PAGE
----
If you answer yes to any of these questions, you have discovered you are an emotional eater and now you can change the behavior.

Age Does Matter

Are you over 35 years old? Unfortunately, when we get to this age, the same diet and exercise plan no longer works. If you find you struggle with this, you are DEFINITELY NOT alone in this frustration.

Many of us learn to medicate ourselves with food when very young. Our parents may have made our favorite food to help soothe us when we were sick. Perhaps we were offered ice cream after school if we had a bad day. If we did a GOOD thing, we would get a treat. Even the school systems reward good behavior with a piece of candy. Does this sound familiar?

I could go on and on…..and on…..

Harmless? Yes to some extent, as our hearts are in the right place with our children, but what are we teaching them?

What did we learn from our parents medicating all our emotions with food? We learned how to lose control and get fat. Right?

How about we get real here? My mom and dad used to tell me to eat everything on my plate because the starving children in Africa didn’t have it as well as we did. My parents weren’t trying to hurt me. They were trying to teach me not to waste and be grateful for what I had. However, I still struggle to this day to leave anything on my plate. It doesn’t matter how full I am. I was trained to not waste food. Do you know what I do now? I have learned to put less food on my plate 🙂  (not always perfect here!)

So What Do We Do Now?


We MUST change this mindset.

We MUST learn to deal with our emotions and not soothe our feelings with a cheeseburger.

When you are standing in front of the refrigerator, not hungry, but searching for something to eat, STOP and ask yourself, WHAT AM I FEELING RIGHT NOW?

Are you bored?

Do you live alone and are lonely?

After putting a name on the emotion, change the result! WALK AWAY! Go for a walk outside. Go to bed. Drink some water. Pray! Just do something else to take your mind off what you are feeling.

YOU are in control of your emotions! YOU!

Redefine Your Purpose With Food

Why do you eat?

Why do we need to eat?

We eat for 2 simple reasons, one is to fuel our bodies and the other is to appreciate flavors.

Are these the only reasons you eat? I have so many clients that struggle with the “taste” of food that I often think how much easier it would be if we couldn’t taste. Do you agree? Absolutely! But I think God intended us to enjoy food because he made us with taste buds. However, God also tells us we need to have self-control. If we are self-medicating on a piece of chocolate when we are stressed or sad, what has control? Definitely not you. The chocolate has control over you.

How about a glass of wine when we get home or a can of beer? It is time to redefine the purpose of food and take control back of our lives!

Eat More Frequently

Next, do not wait too long between meals to eat. Ever heard of low blood sugar? Well, this little word can add up to huge problems. If you skip meals or eat too many sweets or starches, your blood sugar drops and the result is irritation, lack of energy, and ravenous hunger!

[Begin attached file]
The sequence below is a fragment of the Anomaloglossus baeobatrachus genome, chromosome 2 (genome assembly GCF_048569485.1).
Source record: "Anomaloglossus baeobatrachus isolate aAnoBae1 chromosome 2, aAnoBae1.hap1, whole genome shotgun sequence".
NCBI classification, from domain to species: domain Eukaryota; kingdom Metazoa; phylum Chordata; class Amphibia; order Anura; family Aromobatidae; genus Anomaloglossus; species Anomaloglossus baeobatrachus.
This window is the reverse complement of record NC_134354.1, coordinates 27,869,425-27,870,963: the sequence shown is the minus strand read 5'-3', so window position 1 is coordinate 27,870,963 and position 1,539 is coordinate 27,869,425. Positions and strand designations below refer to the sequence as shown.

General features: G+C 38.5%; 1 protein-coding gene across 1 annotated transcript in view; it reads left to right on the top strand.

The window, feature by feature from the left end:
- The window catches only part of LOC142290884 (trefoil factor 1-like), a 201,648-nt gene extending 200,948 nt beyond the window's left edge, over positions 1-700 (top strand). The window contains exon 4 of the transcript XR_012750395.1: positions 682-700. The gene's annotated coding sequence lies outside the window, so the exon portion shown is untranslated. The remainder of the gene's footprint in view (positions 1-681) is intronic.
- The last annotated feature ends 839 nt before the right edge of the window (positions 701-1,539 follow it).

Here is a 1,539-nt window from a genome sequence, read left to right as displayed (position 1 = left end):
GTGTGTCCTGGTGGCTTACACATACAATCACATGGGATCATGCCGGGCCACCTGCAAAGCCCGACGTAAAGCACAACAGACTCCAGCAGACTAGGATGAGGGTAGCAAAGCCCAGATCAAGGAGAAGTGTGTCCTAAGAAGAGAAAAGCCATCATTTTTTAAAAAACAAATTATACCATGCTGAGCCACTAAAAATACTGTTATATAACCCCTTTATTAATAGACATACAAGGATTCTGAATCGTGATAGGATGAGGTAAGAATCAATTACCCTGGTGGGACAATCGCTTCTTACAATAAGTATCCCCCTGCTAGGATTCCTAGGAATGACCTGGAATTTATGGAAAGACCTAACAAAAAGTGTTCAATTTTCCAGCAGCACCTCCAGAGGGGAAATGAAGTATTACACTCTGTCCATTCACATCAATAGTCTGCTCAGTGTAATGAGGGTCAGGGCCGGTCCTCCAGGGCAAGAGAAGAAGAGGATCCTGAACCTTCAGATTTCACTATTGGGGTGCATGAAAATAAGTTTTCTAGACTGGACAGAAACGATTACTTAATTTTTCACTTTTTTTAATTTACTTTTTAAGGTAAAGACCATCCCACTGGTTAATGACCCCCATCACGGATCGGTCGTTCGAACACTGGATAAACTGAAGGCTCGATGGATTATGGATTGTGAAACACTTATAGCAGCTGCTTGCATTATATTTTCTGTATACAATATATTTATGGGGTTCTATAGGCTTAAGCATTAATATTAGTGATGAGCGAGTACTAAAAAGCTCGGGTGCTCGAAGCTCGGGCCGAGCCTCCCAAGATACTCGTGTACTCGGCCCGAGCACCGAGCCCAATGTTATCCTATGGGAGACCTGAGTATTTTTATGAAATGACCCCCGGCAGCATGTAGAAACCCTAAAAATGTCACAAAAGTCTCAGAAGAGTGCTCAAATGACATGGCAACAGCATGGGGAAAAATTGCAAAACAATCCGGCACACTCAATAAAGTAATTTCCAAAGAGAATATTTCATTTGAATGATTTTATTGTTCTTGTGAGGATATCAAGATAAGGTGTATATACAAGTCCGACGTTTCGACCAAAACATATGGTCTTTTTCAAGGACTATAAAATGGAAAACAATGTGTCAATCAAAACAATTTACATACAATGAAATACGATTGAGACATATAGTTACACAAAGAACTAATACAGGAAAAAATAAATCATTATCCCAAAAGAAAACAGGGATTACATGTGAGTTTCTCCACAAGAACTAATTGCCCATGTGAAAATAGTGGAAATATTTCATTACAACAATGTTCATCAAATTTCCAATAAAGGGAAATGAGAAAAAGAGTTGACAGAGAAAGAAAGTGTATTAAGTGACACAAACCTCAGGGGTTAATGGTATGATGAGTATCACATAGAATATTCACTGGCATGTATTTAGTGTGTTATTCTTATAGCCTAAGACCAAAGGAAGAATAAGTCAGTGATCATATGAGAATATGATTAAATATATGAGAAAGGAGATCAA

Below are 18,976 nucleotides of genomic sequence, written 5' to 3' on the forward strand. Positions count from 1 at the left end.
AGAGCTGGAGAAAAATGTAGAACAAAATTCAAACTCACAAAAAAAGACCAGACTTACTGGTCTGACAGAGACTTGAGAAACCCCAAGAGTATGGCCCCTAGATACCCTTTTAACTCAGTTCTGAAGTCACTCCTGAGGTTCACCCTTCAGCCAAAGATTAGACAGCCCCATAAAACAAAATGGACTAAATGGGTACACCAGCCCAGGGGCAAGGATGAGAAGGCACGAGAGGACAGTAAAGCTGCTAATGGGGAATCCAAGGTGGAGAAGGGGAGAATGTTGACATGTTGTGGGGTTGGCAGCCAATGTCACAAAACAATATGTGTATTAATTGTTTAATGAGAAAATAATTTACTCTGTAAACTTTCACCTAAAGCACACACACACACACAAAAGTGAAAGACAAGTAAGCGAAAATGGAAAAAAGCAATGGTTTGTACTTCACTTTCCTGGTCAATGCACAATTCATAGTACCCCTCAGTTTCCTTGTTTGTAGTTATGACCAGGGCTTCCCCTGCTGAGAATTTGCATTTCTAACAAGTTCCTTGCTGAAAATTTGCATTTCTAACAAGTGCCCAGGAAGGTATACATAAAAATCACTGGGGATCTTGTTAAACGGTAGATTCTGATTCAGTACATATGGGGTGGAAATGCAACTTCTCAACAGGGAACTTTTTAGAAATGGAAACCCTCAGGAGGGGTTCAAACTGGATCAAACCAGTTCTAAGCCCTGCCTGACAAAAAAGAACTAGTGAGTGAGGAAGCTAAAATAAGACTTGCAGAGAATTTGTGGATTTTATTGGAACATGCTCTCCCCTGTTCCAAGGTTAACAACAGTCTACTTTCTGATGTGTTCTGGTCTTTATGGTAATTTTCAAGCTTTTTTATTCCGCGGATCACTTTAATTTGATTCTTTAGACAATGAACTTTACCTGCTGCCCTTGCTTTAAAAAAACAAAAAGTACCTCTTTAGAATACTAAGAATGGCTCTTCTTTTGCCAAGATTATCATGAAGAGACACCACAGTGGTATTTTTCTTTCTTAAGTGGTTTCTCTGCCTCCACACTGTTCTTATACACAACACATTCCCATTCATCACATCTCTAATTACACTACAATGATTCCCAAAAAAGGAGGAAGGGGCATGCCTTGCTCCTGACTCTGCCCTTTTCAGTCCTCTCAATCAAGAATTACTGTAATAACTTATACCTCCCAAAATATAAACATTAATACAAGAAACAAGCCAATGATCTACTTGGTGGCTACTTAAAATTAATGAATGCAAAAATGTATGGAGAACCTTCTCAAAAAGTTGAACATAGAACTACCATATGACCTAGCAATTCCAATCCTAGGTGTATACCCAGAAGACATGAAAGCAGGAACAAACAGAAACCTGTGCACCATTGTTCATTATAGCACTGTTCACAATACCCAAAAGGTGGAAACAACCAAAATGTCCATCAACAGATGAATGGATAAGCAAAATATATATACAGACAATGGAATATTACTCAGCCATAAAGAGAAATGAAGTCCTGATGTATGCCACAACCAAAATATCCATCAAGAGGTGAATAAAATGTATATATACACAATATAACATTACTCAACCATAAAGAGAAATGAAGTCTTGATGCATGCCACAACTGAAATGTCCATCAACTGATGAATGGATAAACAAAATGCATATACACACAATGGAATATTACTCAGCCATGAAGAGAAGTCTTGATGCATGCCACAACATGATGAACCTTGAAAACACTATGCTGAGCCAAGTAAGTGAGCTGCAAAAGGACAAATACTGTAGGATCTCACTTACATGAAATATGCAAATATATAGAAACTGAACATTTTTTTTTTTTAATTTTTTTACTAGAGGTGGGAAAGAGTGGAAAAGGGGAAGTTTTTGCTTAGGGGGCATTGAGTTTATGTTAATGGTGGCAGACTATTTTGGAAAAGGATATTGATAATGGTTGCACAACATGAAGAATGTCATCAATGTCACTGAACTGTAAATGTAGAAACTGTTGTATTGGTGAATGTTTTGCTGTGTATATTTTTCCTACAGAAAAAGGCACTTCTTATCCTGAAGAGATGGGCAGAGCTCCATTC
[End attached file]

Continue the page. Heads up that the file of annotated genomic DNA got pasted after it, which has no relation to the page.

So we eat….. but we eat WAY more than we should. Some of us may consume everything in sight! Is this you? One of the problems with binging is that we commonly do not reach for healthy foods like chicken and broccoli, but chips and sugary foods. Subconsciously we are trying to bring our blood sugars back up, however, in turn, we are just raising our risk of causing more health concerns.

So the goal should always be to eat regularly and NEVER let your body feel so ravenous.

When you eat in regular cycles, you are in control. You will feel energized, sustained, and strong. The temptations that creep up are easier to fight off.


What is the difference between head versus heart hunger?

Let’s try to distinguish the emotional connection to food between head hunger and heart hunger. Head hunger generally pops up quickly and you have an intense desire to get something specific. It will consist of something chewy or crunchy. Your emotions, when this desire comes on, start from the need to chew on someone else! Are you upset about something? Are you feeling stressed in that moment?

Head Hunger

Head hunger is usually prompted by pressure-type emotions such as frustration, anger, or resentment. This hunger is generally remedied after the craving is sustained by the desired food, as the emotions can settle down and you can move on with your day.

  • Do you find yourself eating the same foods every day?
  • Do you have to get into the snack machine every afternoon?
  • Do you stop by the donut shop on your way home from work?
  • Do you open a bag of chips when you get home and eat the entire bag?

What are you feeling? Take stock of what is going on in your life.

Are you having problems with your boss? Is your spouse frustrating you? Ask yourself if eating that bag of M&Ms will solve your problem. Don’t deal with the problem with food. Acknowledge the problem and deal with it. Go see a counselor. Talk to your boss about what is going on. Turn your phone off and don’t let the person on the other end say things you dwell on. Take a deep breath….. or two. Pray.

Heart Hunger

Heart hunger has a different connection. It is connected to our heart. This goes a bit deeper.